The Greek colonels of the junta did not care about the image of Greece either. Greece was ridiculed internationally. What they cared about was essence: the propagation of the extant socioeconomic system. In the late Periklis Korovesis’s harrowing autobiographical novel The Method (1970), he recounts how the junta police that tortured him as a socialist told him exactly that: to not take it personally. That’s good advice for the Democrats, too, and the country’s liberals overall: Capitalism and its edifice exceed you; don’t take the attack personally; think carefully about what is at stake globally at present; the system will defend itself by any means necessary; US hegemony and what it actually stands for (capitalism) is in crisis (think climate, energy, and China, to begin with); and what happened at the Capitol but also Trump’s Führerism are symptomatic of all this.

The violent assault on standard democratic procedures at the Capitol by an assortment of Trump supporters rendered visible the extent to which fascism as a mass movement is gaining ground in the United States. Fascism is, as many have said, an accelerated and intensified politics in support of the status quo in its barest form. Fascism claims back the public when progressive political programs might appeal to them (and, just to help make this point, Biden announced a huge economic stimulus and made Sanders the chair of the Senate Budget Committee). Fascism is not merely a disruption to a system that operates by consensus. Example: A mob enters an institution to disrupt the counting of votes when the consensus is that the political party that gets most of the votes wins. This view is flawed. The mob entered the institution to stop the counting of the votes because the mob knew that counting the votes would lead to a win by a political party that has accommodated social democratic tendencies.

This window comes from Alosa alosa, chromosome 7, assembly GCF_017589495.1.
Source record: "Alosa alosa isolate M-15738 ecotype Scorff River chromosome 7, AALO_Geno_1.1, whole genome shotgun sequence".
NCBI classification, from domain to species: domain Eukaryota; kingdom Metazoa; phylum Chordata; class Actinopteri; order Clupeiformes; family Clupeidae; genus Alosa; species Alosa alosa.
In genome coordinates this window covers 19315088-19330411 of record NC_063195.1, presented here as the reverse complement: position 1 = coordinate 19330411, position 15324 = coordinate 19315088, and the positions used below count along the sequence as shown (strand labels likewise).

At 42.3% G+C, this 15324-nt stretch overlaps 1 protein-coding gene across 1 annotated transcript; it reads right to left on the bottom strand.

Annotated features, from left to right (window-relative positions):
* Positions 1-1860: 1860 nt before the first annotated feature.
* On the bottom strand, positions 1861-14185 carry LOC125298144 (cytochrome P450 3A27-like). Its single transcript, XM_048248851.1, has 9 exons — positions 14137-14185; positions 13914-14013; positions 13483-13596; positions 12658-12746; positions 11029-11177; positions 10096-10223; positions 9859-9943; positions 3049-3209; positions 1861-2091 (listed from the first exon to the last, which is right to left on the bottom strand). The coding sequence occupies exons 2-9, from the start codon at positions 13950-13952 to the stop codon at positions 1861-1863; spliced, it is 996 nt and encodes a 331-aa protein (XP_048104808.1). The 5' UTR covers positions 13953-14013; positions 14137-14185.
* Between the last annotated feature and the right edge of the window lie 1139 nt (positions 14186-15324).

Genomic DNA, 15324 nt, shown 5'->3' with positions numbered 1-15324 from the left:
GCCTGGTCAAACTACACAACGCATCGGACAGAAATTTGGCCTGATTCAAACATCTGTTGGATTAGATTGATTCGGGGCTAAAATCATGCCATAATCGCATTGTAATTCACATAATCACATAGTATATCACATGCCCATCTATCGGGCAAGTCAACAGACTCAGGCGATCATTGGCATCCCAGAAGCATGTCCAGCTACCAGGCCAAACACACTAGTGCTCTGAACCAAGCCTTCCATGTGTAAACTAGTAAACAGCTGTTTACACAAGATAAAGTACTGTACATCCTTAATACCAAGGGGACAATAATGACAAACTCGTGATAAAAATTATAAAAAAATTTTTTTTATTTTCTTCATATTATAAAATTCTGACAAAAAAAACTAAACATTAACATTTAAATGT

The mob looked like a circus of the deranged, but it was no circus at all—and it wasn’t a mob either: It had values and ideas it needed to defend at all costs. What’s more, its values and ideas currently represent a substantial ultra-reactionary force across many parts of the globe: Global capitalism, as the post–Cold War reality, did not take long to generate a transnational fascist movement peppered with “charismatic,” unaccountable, authoritarian, anti-left leaders. America got its share. Its share invaded the Capitol. It did so when democracy could not guarantee that power would remain in the right hands. It’s at moments like this that Washington has typically intervened in other peoples’ democracies.

If the Capitol attack signaled yet another end to America’s exceptionalism, it remains to be seen—it’s not clear if, to paraphrase Audre Lorde, the master’s tools can dismantle the master’s house. Hopefully they can’t—the left outside America would not see America experiencing what it has inflicted elsewhere as a solution. What is certain is that a Trump supporter and longtime white-nationalist organizer named Matthew Heimbach was aware of Golden Dawn tactics, and that Golden Dawn loved Heimbach and supported Trump (as did all Greek far-right organizations, including those with elected members of parliament). Notably, the system rejected Golden Dawn only when its values found expression in the formal politics and policies of the mainstream right. But white-supremacist movements are far from exhausted in the United States.

In 2009, Mark Fisher repopularized the term “capitalist realism,” meaning an acknowledgement that capitalism is so pervasive and naturalized that an alternative cannot even be imagined. In 2021, the momentous event of democracy being subverted by the assorted far right on US ground signals the need for an updated capitalist realism, one that grasps Trumpism as a symptom of the fact that the ruling class can no longer rule with confidence—and QAnon as a symptom of the fact that while the people crave to know what is happening to them, they’ve been deprived of access to knowledge and training in critical thinking. This enhanced capitalist realism should remind us that capitalism relies on far more than economic rule: It relies on a value system that may or may not incorporate commitment to democracy. America taught the world that already in the 20th century. To point out the obvious, fascism did too—in the very same century.